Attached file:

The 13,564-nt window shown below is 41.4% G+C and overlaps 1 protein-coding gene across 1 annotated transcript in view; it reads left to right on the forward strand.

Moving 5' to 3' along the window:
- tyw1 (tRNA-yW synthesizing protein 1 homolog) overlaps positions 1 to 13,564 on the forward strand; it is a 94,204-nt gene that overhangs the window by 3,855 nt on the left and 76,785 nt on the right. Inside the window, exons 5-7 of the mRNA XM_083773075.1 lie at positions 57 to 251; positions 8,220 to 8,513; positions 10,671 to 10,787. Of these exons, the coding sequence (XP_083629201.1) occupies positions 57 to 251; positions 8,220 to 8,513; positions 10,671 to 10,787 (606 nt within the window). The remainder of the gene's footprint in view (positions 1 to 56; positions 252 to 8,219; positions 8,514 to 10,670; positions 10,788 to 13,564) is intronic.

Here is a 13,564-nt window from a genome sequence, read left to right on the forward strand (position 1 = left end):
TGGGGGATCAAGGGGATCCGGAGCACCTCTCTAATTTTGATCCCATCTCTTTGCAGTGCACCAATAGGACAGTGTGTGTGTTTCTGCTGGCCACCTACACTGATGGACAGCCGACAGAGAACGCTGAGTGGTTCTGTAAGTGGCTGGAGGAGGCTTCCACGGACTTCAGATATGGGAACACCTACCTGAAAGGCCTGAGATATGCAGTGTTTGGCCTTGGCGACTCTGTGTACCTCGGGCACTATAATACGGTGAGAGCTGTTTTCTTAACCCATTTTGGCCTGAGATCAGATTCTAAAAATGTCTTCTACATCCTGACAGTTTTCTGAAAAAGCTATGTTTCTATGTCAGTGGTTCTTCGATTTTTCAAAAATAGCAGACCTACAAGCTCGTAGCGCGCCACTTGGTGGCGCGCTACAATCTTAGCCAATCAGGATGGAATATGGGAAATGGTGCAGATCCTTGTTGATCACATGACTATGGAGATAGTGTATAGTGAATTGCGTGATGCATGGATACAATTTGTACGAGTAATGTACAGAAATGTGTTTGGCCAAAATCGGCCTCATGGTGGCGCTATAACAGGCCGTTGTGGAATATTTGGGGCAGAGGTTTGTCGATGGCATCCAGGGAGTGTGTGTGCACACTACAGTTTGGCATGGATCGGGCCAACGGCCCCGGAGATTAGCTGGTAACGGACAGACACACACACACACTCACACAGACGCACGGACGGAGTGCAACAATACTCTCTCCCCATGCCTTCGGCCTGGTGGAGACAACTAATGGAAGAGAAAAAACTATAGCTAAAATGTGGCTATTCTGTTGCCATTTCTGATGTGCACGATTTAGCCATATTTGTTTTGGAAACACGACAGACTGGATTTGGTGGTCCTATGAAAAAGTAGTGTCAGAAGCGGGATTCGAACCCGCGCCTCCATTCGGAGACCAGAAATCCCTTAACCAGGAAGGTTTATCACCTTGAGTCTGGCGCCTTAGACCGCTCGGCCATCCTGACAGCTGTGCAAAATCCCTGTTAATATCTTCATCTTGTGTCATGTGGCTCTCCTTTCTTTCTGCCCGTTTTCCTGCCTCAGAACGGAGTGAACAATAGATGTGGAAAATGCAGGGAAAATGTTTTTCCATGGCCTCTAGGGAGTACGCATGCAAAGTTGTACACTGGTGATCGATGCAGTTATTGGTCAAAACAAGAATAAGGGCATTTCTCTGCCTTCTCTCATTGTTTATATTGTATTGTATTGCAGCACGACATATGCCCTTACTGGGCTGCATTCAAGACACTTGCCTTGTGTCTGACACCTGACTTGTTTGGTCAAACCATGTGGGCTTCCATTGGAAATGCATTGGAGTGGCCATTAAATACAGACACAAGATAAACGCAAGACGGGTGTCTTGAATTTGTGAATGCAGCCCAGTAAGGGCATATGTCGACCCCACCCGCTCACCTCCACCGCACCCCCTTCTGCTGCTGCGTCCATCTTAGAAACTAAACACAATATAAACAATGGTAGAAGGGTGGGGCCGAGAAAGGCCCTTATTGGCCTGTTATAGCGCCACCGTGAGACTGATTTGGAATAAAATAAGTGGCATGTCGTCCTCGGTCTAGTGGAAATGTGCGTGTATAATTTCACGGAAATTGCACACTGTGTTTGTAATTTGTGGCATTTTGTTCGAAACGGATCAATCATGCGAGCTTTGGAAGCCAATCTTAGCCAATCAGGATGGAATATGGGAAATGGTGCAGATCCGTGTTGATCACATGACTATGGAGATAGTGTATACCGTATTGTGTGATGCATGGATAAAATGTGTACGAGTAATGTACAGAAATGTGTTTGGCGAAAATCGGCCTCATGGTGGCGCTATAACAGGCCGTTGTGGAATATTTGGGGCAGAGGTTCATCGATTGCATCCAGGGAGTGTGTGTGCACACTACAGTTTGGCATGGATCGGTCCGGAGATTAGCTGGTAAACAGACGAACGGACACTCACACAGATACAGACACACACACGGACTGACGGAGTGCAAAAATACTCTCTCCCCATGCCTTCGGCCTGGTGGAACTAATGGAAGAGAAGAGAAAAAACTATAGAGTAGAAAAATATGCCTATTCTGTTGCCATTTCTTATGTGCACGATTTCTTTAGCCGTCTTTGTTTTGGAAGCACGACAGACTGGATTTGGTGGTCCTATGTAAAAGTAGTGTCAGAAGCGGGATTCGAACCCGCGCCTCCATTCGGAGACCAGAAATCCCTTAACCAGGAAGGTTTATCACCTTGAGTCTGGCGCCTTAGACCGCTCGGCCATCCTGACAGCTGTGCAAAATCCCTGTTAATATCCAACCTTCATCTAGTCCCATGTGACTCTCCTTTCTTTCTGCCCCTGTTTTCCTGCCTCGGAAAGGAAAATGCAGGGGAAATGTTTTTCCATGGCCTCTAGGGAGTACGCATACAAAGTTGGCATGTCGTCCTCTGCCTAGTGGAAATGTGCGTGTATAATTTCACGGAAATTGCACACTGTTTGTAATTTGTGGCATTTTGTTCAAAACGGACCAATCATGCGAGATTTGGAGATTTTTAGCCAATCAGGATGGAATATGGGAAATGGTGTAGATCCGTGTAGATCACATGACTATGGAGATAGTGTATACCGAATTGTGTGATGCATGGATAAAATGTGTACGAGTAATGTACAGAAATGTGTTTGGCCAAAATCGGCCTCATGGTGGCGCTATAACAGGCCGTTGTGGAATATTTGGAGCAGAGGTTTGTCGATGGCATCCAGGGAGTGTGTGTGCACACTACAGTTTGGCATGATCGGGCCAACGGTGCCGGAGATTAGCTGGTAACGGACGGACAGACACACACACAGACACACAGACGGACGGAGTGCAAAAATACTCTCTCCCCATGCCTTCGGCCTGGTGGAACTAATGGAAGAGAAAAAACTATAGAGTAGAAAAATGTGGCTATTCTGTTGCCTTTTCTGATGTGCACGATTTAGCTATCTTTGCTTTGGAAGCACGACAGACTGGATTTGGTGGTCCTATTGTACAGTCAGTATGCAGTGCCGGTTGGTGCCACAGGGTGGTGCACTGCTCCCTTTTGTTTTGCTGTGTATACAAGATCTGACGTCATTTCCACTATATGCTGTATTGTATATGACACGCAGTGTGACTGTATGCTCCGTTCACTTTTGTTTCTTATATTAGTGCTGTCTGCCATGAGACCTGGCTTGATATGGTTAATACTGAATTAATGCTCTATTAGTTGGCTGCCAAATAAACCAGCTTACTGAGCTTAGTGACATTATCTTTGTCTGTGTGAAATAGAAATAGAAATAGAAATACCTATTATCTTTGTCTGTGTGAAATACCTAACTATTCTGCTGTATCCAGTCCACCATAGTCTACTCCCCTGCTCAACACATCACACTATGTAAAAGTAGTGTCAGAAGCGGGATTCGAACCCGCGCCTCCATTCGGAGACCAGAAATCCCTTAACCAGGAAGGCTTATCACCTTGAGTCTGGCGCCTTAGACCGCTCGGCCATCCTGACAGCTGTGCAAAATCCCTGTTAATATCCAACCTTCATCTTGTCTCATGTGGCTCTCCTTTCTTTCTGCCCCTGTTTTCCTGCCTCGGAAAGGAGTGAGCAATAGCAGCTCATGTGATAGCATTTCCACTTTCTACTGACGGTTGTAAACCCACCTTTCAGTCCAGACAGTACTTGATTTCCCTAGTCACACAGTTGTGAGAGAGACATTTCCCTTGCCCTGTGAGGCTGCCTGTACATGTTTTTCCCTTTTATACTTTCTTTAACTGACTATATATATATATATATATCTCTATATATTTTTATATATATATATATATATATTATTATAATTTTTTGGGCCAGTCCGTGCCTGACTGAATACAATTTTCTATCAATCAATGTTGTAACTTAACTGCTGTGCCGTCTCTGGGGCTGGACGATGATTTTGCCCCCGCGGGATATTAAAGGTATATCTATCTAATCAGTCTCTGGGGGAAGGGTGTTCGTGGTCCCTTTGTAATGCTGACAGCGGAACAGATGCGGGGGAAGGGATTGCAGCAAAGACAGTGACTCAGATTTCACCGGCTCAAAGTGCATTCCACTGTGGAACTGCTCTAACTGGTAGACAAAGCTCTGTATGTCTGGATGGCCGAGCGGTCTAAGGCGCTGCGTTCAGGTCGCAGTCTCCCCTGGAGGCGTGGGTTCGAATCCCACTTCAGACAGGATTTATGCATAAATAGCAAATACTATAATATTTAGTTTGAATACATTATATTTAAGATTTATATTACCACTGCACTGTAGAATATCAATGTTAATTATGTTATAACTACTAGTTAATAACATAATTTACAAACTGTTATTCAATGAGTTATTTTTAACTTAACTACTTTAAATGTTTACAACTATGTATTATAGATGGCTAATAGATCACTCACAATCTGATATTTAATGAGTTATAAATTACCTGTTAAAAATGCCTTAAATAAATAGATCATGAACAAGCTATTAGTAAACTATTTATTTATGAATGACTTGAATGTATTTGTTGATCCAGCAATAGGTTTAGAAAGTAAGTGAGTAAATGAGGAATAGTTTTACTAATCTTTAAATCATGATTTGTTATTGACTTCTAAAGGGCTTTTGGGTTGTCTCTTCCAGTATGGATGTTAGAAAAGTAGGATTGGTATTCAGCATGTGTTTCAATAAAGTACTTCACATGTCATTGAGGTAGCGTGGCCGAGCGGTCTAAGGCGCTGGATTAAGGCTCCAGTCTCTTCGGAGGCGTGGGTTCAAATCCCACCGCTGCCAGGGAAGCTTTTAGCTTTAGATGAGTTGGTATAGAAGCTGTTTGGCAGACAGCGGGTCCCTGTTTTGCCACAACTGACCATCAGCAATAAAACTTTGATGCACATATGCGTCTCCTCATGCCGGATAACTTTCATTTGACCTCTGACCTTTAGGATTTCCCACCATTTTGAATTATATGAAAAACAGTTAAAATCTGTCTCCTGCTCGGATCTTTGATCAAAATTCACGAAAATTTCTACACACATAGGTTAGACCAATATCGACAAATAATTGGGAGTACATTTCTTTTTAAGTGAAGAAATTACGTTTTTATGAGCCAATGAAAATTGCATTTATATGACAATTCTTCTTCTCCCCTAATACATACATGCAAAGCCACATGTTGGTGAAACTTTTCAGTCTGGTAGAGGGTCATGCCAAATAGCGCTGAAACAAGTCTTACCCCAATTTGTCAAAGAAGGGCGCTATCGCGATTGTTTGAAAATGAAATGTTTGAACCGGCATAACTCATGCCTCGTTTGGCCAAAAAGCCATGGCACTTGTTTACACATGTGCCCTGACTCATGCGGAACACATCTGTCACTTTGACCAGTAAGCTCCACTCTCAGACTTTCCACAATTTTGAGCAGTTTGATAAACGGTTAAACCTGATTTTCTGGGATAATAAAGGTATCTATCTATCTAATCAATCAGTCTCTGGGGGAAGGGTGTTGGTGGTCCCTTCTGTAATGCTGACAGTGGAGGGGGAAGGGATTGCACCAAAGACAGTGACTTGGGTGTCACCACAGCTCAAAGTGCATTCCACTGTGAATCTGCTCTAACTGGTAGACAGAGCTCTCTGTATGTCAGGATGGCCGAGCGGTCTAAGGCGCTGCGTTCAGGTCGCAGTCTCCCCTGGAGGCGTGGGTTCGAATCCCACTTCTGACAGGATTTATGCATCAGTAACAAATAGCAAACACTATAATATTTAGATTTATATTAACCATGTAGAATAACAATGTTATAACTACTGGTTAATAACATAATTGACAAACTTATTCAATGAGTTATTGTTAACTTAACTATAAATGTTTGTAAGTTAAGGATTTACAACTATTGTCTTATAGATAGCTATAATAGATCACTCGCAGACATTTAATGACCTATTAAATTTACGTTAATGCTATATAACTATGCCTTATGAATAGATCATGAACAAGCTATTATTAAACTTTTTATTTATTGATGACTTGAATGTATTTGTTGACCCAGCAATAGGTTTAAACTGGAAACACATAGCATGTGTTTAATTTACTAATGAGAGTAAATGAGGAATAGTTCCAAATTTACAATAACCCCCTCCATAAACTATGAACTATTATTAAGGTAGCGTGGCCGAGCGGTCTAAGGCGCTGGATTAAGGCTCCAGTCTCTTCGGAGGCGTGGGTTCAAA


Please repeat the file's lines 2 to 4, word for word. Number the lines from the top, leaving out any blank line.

Moving 5' to 3' along the window:
- tyw1 (tRNA-yW synthesizing protein 1 homolog) overlaps positions 1 to 13,564 on the forward strand; it is a 94,204-nt gene that overhangs the window by 3,855 nt on the left and 76,785 nt on the right. Inside the window, exons 5-7 of the mRNA XM_083773075.1 lie at positions 57 to 251; positions 8,220 to 8,513; positions 10,671 to 10,787. Of these exons, the coding sequence (XP_083629201.1) occupies positions 57 to 251; positions 8,220 to 8,513; positions 10,671 to 10,787 (606 nt within the window). The remainder of the gene's footprint in view (positions 1 to 56; positions 252 to 8,219; positions 8,514 to 10,670; positions 10,788 to 13,564) is intronic.

Here is a 13,564-nt window from a genome sequence, read left to right on the forward strand (position 1 = left end):